PETALING JAYA, 23 April 2009: The Indigenous Peoples Network of Malaysia (JOAS) commended the Selangor government’s decision to withdraw its Federal Court appeal in the Temuan land acquisition dispute yesterday.
In a statement today, JOAS president Adrian Lasimbang said the move is the “first step in recognising indigenous rights”, and showed that political will is key to upholding the rights of indigenous people.
The network praised the Selangor government for delivering on their election promise and seeking a collaborative relationship with Orang Asli communities in the state.
Lasimbang (Source: International Institute for
Sustainable Development) JOAS also congratulated Sagong Tasi and the Temuans for their victory in having one of the four defendants in the case withdrawing their appeal.
The other three defendants in the case are the federal government, United Engineers (M) Bhd (UEM), and the Malaysian Highway Authority (MHA).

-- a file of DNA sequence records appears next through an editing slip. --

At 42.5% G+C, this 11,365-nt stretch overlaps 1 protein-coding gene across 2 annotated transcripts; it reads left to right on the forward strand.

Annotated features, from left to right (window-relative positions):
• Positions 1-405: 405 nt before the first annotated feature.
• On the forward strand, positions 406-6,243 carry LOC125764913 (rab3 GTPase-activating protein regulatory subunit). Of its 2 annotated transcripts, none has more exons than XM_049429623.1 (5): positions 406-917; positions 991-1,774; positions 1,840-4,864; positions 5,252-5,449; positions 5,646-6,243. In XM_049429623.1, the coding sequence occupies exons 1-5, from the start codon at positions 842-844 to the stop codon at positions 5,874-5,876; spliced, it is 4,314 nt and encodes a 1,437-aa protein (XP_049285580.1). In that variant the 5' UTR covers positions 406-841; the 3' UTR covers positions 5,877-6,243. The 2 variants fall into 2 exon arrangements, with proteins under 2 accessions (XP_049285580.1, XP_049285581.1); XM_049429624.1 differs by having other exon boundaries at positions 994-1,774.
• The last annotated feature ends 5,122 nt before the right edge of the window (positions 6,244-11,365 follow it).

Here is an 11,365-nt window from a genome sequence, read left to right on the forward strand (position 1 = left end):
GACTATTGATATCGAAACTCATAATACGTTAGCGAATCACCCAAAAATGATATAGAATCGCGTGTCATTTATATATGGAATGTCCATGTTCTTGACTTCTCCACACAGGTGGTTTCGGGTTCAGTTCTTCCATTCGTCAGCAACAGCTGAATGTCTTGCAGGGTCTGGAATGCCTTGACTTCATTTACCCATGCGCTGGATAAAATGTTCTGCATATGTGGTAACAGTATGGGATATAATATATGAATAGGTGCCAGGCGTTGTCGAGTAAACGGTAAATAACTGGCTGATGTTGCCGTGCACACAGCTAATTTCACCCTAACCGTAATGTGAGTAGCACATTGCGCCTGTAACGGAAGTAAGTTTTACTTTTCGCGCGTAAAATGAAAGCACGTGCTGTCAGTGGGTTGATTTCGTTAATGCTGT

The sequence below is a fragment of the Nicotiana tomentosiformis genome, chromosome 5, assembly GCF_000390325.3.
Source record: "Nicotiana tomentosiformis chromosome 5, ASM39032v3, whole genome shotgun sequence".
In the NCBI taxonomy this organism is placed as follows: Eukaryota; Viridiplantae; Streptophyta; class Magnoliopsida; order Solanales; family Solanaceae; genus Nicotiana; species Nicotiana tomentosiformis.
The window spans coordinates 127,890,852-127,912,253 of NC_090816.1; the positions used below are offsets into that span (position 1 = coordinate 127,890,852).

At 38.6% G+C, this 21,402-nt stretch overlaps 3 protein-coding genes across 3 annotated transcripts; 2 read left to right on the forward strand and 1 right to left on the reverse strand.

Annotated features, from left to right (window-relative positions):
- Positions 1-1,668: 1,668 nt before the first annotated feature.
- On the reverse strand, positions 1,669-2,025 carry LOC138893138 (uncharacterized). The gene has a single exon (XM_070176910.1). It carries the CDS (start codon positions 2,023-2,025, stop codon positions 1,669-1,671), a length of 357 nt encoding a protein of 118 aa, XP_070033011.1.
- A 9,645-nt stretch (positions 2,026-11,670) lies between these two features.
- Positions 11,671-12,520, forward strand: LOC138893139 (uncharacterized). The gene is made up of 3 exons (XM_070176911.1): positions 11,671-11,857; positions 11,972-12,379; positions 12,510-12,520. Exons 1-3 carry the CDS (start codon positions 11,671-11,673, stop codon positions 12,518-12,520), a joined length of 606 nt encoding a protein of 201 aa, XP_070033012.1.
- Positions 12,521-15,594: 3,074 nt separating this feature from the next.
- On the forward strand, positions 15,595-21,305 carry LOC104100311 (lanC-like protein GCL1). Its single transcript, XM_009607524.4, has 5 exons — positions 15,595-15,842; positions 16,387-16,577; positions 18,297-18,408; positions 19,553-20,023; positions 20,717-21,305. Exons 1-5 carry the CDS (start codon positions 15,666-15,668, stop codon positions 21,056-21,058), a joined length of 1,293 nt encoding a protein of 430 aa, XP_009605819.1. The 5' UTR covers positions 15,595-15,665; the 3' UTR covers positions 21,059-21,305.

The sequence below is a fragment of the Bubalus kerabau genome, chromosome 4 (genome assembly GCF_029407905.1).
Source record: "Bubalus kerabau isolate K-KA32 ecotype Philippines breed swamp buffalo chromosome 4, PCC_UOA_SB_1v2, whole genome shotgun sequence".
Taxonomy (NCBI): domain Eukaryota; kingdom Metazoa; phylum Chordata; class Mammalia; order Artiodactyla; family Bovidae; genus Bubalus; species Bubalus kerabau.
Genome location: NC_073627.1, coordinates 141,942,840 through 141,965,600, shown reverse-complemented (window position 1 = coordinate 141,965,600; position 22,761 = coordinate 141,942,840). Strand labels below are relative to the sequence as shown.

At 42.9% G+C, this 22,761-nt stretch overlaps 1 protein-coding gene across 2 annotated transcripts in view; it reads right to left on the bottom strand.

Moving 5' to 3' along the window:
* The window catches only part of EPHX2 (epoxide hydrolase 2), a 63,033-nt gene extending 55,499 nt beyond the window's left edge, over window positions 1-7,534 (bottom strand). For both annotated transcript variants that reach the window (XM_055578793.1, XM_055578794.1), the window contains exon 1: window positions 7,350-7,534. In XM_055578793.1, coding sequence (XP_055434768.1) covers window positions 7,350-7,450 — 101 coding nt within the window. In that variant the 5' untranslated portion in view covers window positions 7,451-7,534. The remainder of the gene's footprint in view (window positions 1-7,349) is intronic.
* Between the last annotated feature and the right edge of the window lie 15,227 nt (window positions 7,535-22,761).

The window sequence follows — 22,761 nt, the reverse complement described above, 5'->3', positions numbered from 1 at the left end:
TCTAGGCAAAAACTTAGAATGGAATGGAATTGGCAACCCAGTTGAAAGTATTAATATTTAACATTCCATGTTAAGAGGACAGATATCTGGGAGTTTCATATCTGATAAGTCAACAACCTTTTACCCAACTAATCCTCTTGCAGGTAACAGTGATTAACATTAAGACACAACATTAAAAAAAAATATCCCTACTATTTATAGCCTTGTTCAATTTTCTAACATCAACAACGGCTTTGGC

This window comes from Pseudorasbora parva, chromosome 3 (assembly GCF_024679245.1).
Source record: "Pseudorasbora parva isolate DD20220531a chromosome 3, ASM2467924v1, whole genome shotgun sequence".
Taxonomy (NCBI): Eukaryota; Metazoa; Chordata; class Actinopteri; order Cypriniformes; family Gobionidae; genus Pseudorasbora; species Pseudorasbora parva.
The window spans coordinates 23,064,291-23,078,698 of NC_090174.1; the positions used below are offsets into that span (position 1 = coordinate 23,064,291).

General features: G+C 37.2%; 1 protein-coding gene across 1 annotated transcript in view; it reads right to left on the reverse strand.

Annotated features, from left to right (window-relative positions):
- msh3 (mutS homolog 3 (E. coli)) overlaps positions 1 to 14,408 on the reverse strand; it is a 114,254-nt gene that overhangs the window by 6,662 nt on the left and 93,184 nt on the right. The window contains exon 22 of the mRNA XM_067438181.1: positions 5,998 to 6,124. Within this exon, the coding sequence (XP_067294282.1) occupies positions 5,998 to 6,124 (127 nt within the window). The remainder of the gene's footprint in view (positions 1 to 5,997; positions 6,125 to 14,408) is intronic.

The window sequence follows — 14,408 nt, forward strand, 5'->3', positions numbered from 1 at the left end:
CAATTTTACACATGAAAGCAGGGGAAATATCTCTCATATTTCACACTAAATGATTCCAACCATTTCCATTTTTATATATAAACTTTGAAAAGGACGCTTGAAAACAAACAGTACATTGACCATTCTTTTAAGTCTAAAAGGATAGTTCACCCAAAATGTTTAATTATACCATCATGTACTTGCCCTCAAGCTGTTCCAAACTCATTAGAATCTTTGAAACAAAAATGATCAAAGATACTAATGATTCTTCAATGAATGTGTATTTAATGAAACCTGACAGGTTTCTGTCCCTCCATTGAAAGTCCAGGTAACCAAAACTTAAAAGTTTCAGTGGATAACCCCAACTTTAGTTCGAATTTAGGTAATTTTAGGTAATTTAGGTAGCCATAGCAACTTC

“With the withdrawal of the Selangor government, JOAS hopes that the other defendants will follow the logical course of action and similarly withdraw their appeal.
“By doing so, the federal government will reaffirm its support for the UN-DRIP (United Nations Declaration on the Rights of Indigenous Peoples) and show that support for indigenous peoples, who are also bumiputera, is not a partisan position,” said Lasimbang.
In 2007, Malaysia adopted DRIP, which recognises the historic injustices suffered by indigenous people worldwide and their rights to their lands, territories, and resources.
Sagong Tasi in 2005 (Pic courtesy of Suaram)
“Sagong Tasi and his people have spent eight years in court waiting for justice. Indigenous peoples throughout Malaysia spend similar years waiting for courts and governments to deliver similar justice.
“Some of the original claimants have died while waiting. This wait is taxing on our peoples, and further marginalises us and our right to self-determined development,” said Lasimbang.
Additionally, JOAS appealed to the Sabah and Sarawak governments to uphold the indigenous people’s rights that are enshrined in the state constitutions instead of limiting them to “push through a political vision that rewards only corporations and political cronies.”